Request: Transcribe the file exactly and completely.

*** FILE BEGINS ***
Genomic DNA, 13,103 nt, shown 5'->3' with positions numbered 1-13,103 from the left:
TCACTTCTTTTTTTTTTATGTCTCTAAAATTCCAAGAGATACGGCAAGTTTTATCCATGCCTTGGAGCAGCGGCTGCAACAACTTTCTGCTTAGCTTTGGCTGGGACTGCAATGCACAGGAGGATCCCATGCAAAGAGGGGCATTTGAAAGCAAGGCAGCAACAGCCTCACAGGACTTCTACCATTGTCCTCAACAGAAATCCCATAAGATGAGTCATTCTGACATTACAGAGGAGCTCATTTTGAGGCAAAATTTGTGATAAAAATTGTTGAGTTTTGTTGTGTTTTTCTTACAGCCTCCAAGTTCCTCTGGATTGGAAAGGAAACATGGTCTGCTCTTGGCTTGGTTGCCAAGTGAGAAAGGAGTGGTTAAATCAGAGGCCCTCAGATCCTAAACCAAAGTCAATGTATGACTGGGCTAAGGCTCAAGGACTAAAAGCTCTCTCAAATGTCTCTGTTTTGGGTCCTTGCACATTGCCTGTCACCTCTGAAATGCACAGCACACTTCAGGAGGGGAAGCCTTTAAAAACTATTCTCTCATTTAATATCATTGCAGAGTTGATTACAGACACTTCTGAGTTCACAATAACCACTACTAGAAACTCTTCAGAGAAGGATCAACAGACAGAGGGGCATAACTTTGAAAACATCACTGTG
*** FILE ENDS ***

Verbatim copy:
Genomic DNA, 13,103 nt, shown 5'->3' with positions numbered 1-13,103 from the left:
TCACTTCTTTTTTTTTTATGTCTCTAAAATTCCAAGAGATACGGCAAGTTTTATCCATGCCTTGGAGCAGCGGCTGCAACAACTTTCTGCTTAGCTTTGGCTGGGACTGCAATGCACAGGAGGATCCCATGCAAAGAGGGGCATTTGAAAGCAAGGCAGCAACAGCCTCACAGGACTTCTACCATTGTCCTCAACAGAAATCCCATAAGATGAGTCATTCTGACATTACAGAGGAGCTCATTTTGAGGCAAAATTTGTGATAAAAATTGTTGAGTTTTGTTGTGTTTTTCTTACAGCCTCCAAGTTCCTCTGGATTGGAAAGGAAACATGGTCTGCTCTTGGCTTGGTTGCCAAGTGAGAAAGGAGTGGTTAAATCAGAGGCCCTCAGATCCTAAACCAAAGTCAATGTATGACTGGGCTAAGGCTCAAGGACTAAAAGCTCTCTCAAATGTCTCTGTTTTGGGTCCTTGCACATTGCCTGTCACCTCTGAAATGCACAGCACACTTCAGGAGGGGAAGCCTTTAAAAACTATTCTCTCATTTAATATCATTGCAGAGTTGATTACAGACACTTCTGAGTTCACAATAACCACTACTAGAAACTCTTCAGAGAAGGATCAACAGACAGAGGGGCATAACTTTGAAAACATCACTGTG